Imagine a phone ringing. Now imagine it ringing nonstop for three hours. That was what every morning sounded like last summer at Casa Latina, the Central District nonprofit that connects homeowners with skilled Latino day laborers. One desperate plea for someone to tile a bathroom or plant a tree chased the next so quickly that the three volunteers who answered phones couldn’t keep up. It was a good problem to have—thanks to the Great Recession, the org had booked 3,900 jobs in 2009, down from a high of 9,700 in 2007—but it meant workers were missing work.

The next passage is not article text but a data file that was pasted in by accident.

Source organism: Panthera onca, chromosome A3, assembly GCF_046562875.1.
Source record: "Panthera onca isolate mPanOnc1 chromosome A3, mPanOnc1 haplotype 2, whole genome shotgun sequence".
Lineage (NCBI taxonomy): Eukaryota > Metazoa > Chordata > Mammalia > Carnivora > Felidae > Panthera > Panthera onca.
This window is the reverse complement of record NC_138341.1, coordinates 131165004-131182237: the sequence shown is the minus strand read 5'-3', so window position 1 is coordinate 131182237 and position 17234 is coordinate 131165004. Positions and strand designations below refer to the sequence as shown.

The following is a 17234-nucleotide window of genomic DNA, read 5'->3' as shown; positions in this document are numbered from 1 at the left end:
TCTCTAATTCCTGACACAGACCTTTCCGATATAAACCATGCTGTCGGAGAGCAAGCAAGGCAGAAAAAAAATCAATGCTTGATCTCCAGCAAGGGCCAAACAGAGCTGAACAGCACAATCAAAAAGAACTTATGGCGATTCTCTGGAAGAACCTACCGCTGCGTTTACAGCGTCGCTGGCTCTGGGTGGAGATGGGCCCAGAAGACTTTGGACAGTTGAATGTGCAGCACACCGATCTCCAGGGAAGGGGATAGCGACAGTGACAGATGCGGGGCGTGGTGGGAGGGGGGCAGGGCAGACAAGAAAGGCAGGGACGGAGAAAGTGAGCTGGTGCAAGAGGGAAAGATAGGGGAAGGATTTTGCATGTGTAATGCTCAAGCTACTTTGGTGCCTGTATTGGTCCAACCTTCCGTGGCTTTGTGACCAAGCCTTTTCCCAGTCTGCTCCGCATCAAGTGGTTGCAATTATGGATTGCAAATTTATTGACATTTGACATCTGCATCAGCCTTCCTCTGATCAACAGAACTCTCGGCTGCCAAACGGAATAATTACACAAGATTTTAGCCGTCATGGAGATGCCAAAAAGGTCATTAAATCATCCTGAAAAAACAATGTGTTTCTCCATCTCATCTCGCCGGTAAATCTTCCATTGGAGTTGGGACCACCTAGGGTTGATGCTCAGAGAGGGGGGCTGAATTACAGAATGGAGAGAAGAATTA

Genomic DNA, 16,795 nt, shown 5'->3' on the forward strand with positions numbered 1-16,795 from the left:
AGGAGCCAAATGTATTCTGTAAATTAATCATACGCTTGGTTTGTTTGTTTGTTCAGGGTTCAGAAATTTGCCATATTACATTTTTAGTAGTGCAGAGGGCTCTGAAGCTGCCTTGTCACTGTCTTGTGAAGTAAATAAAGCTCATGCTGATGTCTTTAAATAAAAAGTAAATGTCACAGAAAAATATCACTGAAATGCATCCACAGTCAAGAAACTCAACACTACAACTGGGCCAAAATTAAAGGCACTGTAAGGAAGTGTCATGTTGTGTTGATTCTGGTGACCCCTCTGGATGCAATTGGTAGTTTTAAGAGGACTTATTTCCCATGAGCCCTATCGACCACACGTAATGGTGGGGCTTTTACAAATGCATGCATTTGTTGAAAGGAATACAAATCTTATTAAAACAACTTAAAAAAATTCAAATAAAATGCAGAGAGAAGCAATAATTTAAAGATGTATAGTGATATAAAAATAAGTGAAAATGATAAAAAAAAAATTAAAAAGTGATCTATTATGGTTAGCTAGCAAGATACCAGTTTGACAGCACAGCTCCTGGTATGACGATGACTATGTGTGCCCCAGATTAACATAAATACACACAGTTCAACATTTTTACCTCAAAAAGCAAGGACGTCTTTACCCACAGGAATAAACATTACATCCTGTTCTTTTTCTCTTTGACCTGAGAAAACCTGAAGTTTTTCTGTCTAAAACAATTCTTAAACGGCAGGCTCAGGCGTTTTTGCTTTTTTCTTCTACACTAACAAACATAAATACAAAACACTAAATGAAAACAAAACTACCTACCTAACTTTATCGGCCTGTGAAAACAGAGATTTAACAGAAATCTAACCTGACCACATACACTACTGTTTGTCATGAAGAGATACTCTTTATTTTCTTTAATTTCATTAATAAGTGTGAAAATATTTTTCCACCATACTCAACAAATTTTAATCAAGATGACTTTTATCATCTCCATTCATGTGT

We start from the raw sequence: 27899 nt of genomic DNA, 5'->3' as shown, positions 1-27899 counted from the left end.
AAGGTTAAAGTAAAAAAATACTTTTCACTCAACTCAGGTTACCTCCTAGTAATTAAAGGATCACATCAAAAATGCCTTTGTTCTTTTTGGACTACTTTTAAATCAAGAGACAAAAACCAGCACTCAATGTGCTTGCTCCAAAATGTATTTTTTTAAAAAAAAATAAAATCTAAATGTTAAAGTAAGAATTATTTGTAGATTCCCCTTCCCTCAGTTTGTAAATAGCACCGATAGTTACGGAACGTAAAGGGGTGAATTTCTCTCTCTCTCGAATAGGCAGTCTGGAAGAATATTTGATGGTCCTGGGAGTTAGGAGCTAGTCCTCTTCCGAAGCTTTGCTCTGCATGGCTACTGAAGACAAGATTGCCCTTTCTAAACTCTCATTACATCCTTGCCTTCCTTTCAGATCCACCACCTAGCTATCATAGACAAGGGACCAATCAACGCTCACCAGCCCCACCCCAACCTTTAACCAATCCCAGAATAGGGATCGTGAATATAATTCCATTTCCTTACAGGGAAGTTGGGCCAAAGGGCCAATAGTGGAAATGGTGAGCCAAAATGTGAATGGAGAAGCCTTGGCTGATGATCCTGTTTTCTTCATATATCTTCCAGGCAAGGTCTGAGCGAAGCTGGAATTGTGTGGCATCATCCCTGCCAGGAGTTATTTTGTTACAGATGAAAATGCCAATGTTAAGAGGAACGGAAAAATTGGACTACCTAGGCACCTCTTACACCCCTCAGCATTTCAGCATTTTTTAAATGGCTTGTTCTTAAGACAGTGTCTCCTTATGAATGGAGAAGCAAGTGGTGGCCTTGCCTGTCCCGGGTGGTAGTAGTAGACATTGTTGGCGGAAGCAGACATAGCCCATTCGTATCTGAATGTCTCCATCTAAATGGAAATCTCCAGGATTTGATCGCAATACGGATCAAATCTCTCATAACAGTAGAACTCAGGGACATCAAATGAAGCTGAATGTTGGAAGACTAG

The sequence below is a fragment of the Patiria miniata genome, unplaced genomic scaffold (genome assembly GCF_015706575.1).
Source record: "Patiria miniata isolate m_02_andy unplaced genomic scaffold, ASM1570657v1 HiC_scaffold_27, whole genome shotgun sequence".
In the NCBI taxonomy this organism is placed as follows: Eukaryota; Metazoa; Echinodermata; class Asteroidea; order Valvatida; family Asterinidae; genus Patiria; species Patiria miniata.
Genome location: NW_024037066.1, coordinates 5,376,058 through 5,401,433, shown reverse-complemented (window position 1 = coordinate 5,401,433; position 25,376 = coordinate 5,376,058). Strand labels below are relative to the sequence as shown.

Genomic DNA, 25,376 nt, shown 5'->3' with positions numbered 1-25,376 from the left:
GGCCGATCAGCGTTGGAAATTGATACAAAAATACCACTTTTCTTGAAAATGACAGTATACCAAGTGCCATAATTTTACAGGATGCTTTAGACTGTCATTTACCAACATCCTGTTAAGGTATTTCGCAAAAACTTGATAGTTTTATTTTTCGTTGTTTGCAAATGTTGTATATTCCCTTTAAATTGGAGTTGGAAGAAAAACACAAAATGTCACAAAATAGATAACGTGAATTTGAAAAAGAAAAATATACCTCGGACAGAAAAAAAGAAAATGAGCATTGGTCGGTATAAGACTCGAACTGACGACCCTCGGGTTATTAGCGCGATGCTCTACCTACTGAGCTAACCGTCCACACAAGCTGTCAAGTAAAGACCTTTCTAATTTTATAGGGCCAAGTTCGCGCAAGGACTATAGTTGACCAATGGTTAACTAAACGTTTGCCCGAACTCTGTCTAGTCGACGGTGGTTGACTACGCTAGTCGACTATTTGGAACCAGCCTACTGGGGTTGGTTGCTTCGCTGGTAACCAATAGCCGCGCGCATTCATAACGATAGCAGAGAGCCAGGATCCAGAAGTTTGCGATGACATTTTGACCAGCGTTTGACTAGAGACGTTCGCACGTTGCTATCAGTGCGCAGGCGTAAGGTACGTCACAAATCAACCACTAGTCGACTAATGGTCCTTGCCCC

For the solution, executive director Hilary Stern and her staff needed only look to Amazon. Or Nordstrom. Or any modern company that sells a product or service. They needed an online order form. This summer, for the first time in Casa Latina’s nearly 20-year history, homeowners can order help straight from casa-latina.org. And thanks to the new-old tech, Stern hopes to break the 10,000-job mark for the first time ever. “Basically,” she says, “if we become more efficient, they get more work.”
Published: June 2013